The Redskins got something old and something new on Sunday, neither of which they would have hoped for. Washington snapped a five-game winning streak against the division-rival Eagles and continued a trend dating back to 2012 of losing season-openers. After the 30-17 loss at FedEx field, it’s back to the drawing board.
After reviewing the tape and hearing from coach Jay Gruden on Monday, here are a few things that stood out in the Week 1 loss to the Eagles.
Washington couldn’t come up with anything that could stop tight end Zach Ertz, who led the Eagles with 93 receiving yards and was 8-for-8. Some of those completions were forgivable; quarterback Carson Wentz did an excellent job of avoiding pressure and quickly finding Ertz for short gains when the Redskins rushed five.
What’s troubling is that Ertz still had an easy time finding the soft spots underneath the defense even when the Redskins were only rushing four. An 11-yard pickup on 2nd-and-8 in the second quarter comes to mind, as does a 12-yard gain on 3rd-and-10 where Ertz got open after a good jam on safety D.J. Swearinger at the line of scrimmage. Third downs, overall, were a problem for Washington’s defense on an otherwise good day.
“One glaring stat that just blinks out at you is 8-for-13 on third down,” Gruden said. “That’s something we have to get better on. We have to get better with our four-man rushes when we rush four. We have to get better with our blitzes when we blitz.”
The case of the missing Josh Doctson
Redskins receiver Josh Doctson played just 20 snaps and wasn’t targeted once. Gruden said that it’s not a matter of health, but of Doctson proving himself in practice and establishing trust with Kirk Cousins. Their connection looked pretty good when Doctson was available in OTAs and training camp, but the second-year receiver’s missed time due to a hamstring strain has apparently eroded that.
“I think once he establishes himself as an everyday player, he is going to get the reps and he is going to prove that he is one of our top receivers,” Gruden said. “He’ll get more and more reps as the season goes on without a doubt, but he has got to earn that right like everybody does.”
That’ll happen in practice, said Gruden, who also estimated that Doctson should get “35 or 40” snaps next week.
Brown shuts down the run
If you needed a stat sheet to tell who led the Redskins in tackles Sunday, go see an eye doctor. Linebacker Zach Brown, who racked up 12 tackles including seven solo-tackles, was a major factor in holding the Eagles to just 58 yards on the ground.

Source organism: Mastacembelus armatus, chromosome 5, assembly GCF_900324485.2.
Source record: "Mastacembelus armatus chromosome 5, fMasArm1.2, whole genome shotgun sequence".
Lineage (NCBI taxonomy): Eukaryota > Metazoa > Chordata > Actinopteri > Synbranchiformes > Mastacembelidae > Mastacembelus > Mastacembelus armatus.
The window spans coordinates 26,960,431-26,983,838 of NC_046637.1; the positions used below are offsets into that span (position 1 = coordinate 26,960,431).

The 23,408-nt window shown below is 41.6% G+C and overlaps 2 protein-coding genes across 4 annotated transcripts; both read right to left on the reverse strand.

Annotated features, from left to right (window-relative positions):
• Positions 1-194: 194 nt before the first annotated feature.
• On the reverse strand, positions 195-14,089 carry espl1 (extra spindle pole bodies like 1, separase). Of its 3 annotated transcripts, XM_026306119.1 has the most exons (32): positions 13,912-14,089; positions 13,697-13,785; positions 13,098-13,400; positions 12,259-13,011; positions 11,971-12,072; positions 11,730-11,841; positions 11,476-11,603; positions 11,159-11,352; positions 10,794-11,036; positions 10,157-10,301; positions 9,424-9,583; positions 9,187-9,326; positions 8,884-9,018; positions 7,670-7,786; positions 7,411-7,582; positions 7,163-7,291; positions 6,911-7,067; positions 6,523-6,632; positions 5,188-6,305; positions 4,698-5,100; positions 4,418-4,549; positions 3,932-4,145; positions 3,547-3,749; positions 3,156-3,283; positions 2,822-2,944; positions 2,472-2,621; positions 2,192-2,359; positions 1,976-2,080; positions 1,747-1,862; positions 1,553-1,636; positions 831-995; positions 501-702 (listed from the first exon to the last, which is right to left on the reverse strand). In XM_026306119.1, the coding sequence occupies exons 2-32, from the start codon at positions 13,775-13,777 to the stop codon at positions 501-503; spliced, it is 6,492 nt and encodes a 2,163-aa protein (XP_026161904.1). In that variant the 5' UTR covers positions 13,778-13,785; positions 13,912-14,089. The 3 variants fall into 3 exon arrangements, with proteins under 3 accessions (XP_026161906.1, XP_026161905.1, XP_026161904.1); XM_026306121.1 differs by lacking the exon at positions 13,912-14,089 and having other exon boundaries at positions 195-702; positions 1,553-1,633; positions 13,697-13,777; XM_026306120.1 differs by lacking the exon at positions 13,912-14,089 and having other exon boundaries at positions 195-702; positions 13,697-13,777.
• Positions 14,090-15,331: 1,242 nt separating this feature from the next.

One of his most impressive plays came near the end of the first quarter. On 3rd-and-1, after Brown had already contributed tackles on first and second down, the Eagles were clearly going to run and brought in an extra blocker. Even so, Brown shot through the left-side A-gap and demolished running back LeGarette Blount for a loss of two, forcing the Eagles to punt.
That’s exactly the kind of play Washington was missing last year, and exactly what they want out of the uber-athletic Brown.
The Eagles defensive front is excellent, but the Redskins offensive line was supposed to be, too. They weren’t on Sunday, when Cousins was sacked four times and hit seven more.
“Yeah, I was surprised. We expect great things from our offensive line. I know Coach [Bill] Callahan holds them to very high standards, as do I. They hold themselves to high standards,” Gruden said.
Forget Morgan Moses and Shaun Lauvao getting blown by for sacks. Fletcher Cox and Timmy Jernigan are going to do that sometimes. But Cousins was feeling pressure all too often. Even when he didn’t wind up on the ground, he was forced to throw the ball away — he was lucky on two occasions that he wasn’t called for intentional grounding.
“Unfortunately it was a combination of everybody,” Gruden said. “It wasn’t just one area. Our left tackle had a couple, our left guard had a couple, our center had a couple, our right guard had a couple, and our right tackle had a couple. It’s not like each individual played terribly. It’s just they all had mistakes or poor protection things at inopportune times. They will work at it. They will get better and they have to.”
Copyright © 2017 The Washington Times, LLC.